City of Bakersfield staff and City Council members may be in violation of the Ralph M. Brown Act for discussing city finances behind closed doors, open meeting law advocates say.
According to information provided to The Californian, city officials and council members talked at least three times in closed session regarding a possible ballot measure authoring tax increases on Bakersfield residents.
“A request has been made to staff to provide copies of the presentations regarding the fiscal outlook matters that were discussed during closed sessions on July 19, September 6 and September 20,” Assistant City Manager Chris Huot wrote in an Oct. 5 email provided to The Californian.
According to city agendas, the only closed-session items listed on those dates were conferences with counsel regarding potential or existing litigation.
The Brown Act requires legislative bodies to meet openly about most issues. There are some exceptions, such as discussions about litigation or personnel.
“I get a lot of calls about potential Brown Act violations. This seems to be one of the clearer instances of a violation that I’ve seen,” said David Snyder, executive director of the First Amendment Coalition, a nonprofit organization focused on promoting free speech and open government.
“A legislative body can consult with lawyers (in closed session) about specific litigation, not ... about something that could in some way lead to litigation sometime down the line,” he said. “It has to be very specific. The exception doesn’t seem to apply here. These are several topics that have nothing to do with litigation.”
Several city officials declined to comment for this story, instead directing The Californian to City Attorney Virginia Gennaro.
“The City Attorney’s office takes great care in agendizing closed session matters,” Gennaro said in a statement. “I am confident that as long as I have been city attorney, closed session matters have been properly agendized and that City Council has met in closed sessions under the parameters of the Brown Act.”
Californians Aware, a nonprofit organization similar in focus to the First Amendment Coalition, sent a cease and desist letter to the city on Tuesday after being notified of the discussions by a Bakersfield resident. The letter requests that Mayor Karen Goh respond within 30 days with a promise to the organization that the city will not violate the Brown Act again. Failure to do this could lead to legal action, according to the letter.
“The Brown Act permits closed sessions only for a specified list of topics. None of those topics include the kind of discussion that took place here in at least three separate meetings,” said Terry Francke, general counsel for Californians Aware. “I’ve never seen any local agency use a closed session to discuss revenue needs and projections. This is the first example I’ve ever seen.”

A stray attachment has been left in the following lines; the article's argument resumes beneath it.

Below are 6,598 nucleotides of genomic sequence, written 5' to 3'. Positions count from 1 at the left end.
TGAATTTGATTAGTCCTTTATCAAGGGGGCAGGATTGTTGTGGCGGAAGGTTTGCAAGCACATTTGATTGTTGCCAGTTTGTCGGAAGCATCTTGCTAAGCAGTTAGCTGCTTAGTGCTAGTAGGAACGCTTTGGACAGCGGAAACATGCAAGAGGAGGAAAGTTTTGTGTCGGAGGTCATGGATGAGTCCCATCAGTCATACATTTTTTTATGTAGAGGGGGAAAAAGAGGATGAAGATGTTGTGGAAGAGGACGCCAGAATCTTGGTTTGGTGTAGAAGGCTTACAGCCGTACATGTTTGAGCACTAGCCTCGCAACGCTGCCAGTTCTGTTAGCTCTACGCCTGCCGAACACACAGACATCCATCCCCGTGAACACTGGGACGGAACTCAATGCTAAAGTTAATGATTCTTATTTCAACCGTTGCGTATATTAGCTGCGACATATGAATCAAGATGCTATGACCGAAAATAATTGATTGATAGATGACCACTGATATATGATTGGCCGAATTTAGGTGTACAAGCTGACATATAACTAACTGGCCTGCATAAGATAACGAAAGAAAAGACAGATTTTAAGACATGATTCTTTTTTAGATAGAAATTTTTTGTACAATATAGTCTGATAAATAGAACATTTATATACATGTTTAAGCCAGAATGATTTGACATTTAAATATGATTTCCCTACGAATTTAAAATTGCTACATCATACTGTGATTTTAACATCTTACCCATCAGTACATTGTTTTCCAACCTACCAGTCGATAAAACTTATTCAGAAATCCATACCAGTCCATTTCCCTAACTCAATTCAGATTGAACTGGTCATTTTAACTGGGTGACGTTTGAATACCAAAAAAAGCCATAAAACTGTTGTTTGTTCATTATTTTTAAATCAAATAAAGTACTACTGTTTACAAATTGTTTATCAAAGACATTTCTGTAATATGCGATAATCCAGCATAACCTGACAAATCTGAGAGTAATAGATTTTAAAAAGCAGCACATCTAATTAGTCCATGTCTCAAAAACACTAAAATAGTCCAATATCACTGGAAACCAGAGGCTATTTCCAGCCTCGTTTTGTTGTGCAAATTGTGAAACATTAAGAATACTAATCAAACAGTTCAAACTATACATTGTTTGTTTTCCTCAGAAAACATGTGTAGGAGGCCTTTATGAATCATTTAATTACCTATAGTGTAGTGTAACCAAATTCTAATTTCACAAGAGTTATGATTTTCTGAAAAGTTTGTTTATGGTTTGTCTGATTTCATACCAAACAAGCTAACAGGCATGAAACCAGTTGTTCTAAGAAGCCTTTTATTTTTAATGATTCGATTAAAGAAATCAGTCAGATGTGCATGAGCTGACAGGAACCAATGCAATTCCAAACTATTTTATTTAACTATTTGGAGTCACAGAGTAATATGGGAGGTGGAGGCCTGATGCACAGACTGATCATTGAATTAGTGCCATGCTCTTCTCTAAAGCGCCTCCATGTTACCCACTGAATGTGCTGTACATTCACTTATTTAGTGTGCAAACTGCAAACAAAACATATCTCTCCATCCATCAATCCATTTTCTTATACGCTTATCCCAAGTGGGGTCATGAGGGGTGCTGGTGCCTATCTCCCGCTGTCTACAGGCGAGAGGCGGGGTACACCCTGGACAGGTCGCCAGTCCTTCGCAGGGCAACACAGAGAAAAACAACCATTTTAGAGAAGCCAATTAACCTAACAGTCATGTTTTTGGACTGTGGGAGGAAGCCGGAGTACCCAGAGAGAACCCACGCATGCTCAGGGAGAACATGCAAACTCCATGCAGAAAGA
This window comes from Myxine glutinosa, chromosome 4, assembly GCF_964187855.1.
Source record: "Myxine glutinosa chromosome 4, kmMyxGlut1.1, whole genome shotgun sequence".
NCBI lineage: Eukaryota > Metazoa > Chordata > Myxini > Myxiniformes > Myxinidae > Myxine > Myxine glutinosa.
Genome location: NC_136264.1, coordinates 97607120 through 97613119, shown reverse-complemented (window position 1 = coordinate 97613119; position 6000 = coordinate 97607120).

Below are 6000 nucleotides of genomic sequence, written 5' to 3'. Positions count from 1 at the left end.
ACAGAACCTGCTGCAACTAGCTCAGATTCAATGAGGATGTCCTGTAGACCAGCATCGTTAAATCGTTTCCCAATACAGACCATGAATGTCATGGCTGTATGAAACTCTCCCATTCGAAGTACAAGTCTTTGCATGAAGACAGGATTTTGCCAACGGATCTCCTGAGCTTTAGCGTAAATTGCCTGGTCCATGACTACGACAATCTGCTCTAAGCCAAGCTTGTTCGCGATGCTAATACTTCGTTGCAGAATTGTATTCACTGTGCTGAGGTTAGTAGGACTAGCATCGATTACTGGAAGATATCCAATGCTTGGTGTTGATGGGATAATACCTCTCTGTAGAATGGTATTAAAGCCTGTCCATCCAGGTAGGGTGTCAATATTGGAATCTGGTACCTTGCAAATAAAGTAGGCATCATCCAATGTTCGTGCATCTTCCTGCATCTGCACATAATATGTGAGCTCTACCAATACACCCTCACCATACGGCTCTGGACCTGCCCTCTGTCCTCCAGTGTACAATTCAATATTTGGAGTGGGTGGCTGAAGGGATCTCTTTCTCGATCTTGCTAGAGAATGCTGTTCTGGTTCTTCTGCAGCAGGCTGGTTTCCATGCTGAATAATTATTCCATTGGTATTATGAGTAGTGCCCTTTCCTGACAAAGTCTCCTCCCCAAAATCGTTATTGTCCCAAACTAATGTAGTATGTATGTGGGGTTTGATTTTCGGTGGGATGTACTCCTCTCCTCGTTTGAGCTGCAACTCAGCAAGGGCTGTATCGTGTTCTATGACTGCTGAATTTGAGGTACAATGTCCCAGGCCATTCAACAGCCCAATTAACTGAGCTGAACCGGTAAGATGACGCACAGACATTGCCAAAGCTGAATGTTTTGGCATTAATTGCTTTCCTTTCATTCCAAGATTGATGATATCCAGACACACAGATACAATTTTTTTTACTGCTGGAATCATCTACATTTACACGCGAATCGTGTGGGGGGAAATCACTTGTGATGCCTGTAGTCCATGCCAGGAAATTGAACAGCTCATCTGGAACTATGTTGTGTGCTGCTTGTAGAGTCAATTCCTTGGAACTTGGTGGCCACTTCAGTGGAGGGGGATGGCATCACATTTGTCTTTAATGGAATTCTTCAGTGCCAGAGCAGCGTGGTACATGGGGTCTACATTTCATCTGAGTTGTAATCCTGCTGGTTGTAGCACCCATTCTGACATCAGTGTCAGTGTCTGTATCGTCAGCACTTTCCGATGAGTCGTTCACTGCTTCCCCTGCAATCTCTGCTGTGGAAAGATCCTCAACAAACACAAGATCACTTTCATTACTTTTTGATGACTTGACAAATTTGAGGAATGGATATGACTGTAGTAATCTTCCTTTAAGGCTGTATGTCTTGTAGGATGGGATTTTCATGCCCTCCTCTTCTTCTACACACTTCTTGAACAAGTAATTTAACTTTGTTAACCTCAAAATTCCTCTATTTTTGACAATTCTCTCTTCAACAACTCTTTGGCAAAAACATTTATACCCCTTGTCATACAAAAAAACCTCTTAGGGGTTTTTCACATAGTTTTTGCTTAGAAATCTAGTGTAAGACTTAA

Snyder said the First Amendment Coalition is considering its own response to the apparent violation.
“We’re weighing our options,” he said. “We haven’t contacted the city yet, but it’s likely that we will.”
Michael Turnipseed, executive director of the Kern County Taxpayers Association, was concerned to hear about the closed-session issue.
“If they did (talk about finances and tax proposals) I certainly think it was a violation of the Brown Act. The public has a right to know,” he said.
Documents provided to The Californian show that the city is looking into implementing a tax increase in response to an expected revenue shortfall for the next fiscal year due to rising CalPERS, medical and workers compensation costs and other expenses.
In one scenario presented in the document, if the city raised the current 7.25 percent sales tax by 3 percent (just under a quarter-point increase each year), property taxes by 5 percent and all other revenues by 2 percent each year over a five-year period, the city would still face a $5 million gap through the 2020-21 fiscal year, and that’s with no new hiring.
The city said permanent staff cuts could shorten the gap to about $400,000, but staff said in the document that they “[do] not believe that ‘no growth’ in staffing and no [cost of living] adjustments over the past three years plus the next five years looking forward is an acceptable set of circumstances.”
If hiring and cost of living adjustments were increased just 1 percent each year, the document shows the revenue gap would eventually expand to $16 million in the 2022-23 fiscal year.
“Their budget’s been flat for four years, but costs have gone up,” Turnipseed said. “Their expenses continue to rise and if their revenues are flat, eventually you have to address the issue. That gap isn’t going away.”
According to the documents, the city could also save money by closing a fire station and/or community centers. The documents don’t indicate if city staff and council members were actively considering those options.
There’s also no indication of whether City Council members were in favor of a tax increase. A sales tax measure could bring in at least $7 million in revenue each year for the city, according to documents. A parcel tax has been estimated to raise $5 million to $11 million annually.
Presentations were given to the City Council after Vice Mayor Bob Smith requested that the city provide revenue projections for the next five years.
The document shows that if the council decides to move forward with a tax measure, the city would like to add it to the November 2018 election ballot. The presentation explains that the next steps for the city were to continue research as well as City Council discussion.
City officials will discuss Bakersfield’s fiscal outlook at the City Council meeting Wednesday night in open session, according to the agenda. It will likely include information discussed in closed session or some form of it.